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Indiana Ranks Fourth Worst In Nation For Air Pollution

While Indiana's air quality has improved, its ranking relative to other states has worsened.

coal plant

Photo: Ken Yu

A coal-fired plant in Vevay.

For the second straight year, Indiana is near the top of the Natural Resources Defense Council’s Toxic 20 list for states with the worst air pollution.

The NRDC uses data from the Environmental Protection Agency to develop its Toxic 20 list, a ranking of each state according to the amount of air pollution emitted from its power plants. Last year, Indiana ranked sixth worst in the nation. This year, it moved down to fourth worst, despite a 2-percent improvement in the state’s air quality.

NRDC Clean Air Director John Walke says other states significantly improved, making Indiana drop in the rankings. And he says states are improving in two key ways.

“The first is the increasing use by power companies of natural gas, which is a cheaper and less polluting fuel,” he says. “The second factor is the installation of state-of-the-art pollution controls by many plants.”

Indiana Department of Environmental Management spokesperson Robert Elstro says Indiana’s air quality has steadily improved over the last several years, and the only areas of the state that do not meet federal standards are already implementing measures to do so.

Elstro says the solutions are not as simple as the NRDC indicates.

“There’s a lot of different things that happens when a facility changes from one fuel source to another and it doesn’t always drop pollution across the board,” he says.

Elstro says IDEM uses both state and federal programs that regulate large power plants and smaller pollution sources like motor vehicles to continue improving the state’s air quality.

Brandon Smith, IPBS

Brandon Smith, IPBS has previously worked as a reporter and anchor for KBIA Radio in Columbia, MO, and at WSPY Radio in Plano, IL as a show host, reporter, producer and anchor. Brandon graduated from the University of Missouri-Columbia with a Bachelor of Journalism in 2010, with minors in political science and history. He was born and raised in Chicago.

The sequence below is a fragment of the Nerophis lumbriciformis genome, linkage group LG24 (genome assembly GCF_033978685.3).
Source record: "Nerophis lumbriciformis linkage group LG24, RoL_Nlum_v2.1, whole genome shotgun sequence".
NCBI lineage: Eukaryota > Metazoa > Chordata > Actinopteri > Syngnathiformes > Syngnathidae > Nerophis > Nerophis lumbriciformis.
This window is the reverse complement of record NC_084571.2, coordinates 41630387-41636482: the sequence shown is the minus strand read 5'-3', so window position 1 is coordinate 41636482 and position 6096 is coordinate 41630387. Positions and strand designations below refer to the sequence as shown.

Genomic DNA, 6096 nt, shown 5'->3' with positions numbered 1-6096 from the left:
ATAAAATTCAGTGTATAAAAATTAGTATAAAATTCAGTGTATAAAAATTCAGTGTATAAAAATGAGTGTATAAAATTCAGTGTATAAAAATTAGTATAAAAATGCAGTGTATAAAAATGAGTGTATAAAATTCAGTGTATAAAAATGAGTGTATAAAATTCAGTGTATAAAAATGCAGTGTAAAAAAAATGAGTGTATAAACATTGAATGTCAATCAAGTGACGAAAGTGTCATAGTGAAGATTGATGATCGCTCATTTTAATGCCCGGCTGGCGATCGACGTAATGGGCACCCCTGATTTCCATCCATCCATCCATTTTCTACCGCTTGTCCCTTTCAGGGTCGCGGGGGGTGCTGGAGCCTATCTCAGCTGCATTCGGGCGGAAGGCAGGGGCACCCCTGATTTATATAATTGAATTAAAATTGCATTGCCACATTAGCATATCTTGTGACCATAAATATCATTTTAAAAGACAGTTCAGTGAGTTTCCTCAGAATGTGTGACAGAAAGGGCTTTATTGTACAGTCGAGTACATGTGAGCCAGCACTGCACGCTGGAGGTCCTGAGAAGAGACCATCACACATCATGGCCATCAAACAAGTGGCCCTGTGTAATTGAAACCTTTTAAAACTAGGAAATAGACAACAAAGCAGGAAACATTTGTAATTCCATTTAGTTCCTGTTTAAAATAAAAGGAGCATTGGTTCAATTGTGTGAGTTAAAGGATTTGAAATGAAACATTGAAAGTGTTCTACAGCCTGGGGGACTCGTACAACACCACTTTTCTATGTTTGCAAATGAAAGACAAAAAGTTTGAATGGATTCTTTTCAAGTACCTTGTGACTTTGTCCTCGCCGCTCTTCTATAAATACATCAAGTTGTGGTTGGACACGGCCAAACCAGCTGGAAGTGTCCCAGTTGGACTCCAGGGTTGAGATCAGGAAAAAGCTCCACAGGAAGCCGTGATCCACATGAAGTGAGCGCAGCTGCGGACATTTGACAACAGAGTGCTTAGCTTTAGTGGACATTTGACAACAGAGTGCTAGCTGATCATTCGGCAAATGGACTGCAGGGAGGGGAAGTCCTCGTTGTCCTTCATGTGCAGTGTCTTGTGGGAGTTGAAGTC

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  • Maya

    Appalling! Really hope our legislators and others will take this seriously. Too many kids (and adults) with asthma suffering from bad air. Indiana can do better! Thanks for the story Brandon.

  • http://www.facebook.com/profile.php?id=830140701 Alexander Matthew Lesher

    Sorry, I missed this before and it is probably too late for any impact. BUT, it should be considered that Indiana has a wealth more industry than many other states in the USA. A lot of those facilities, on an individual level, do a great deal to comply with their area regulations. In addition, the IDEM is one of the most efficient state environmental organizations in the country and they really try hard. These are factors to consider when reading this. I have a good idea of who the major polluters of air are in this state, but I will keep my tongue held.

  • http://www.facebook.com/profile.php?id=830140701 Alexander Matthew Lesher

    Also, that picture with the caption ”
    A coal-fired plant in Vevay emits gases into the air.” is very misleading. Those gases are most likely water vapor as a lot of major energy facilities did a good job 25-40 years ago of cutting back NOx entering the atmosphere.

  • http://indianapublicmedia.org Indiana Public Media

    Thanks for your comments. You are right, people could have mistaken the caption. We have simplified it.

  • Pingback: What are some areas that Indiana ranks first in? - City-Data Forum

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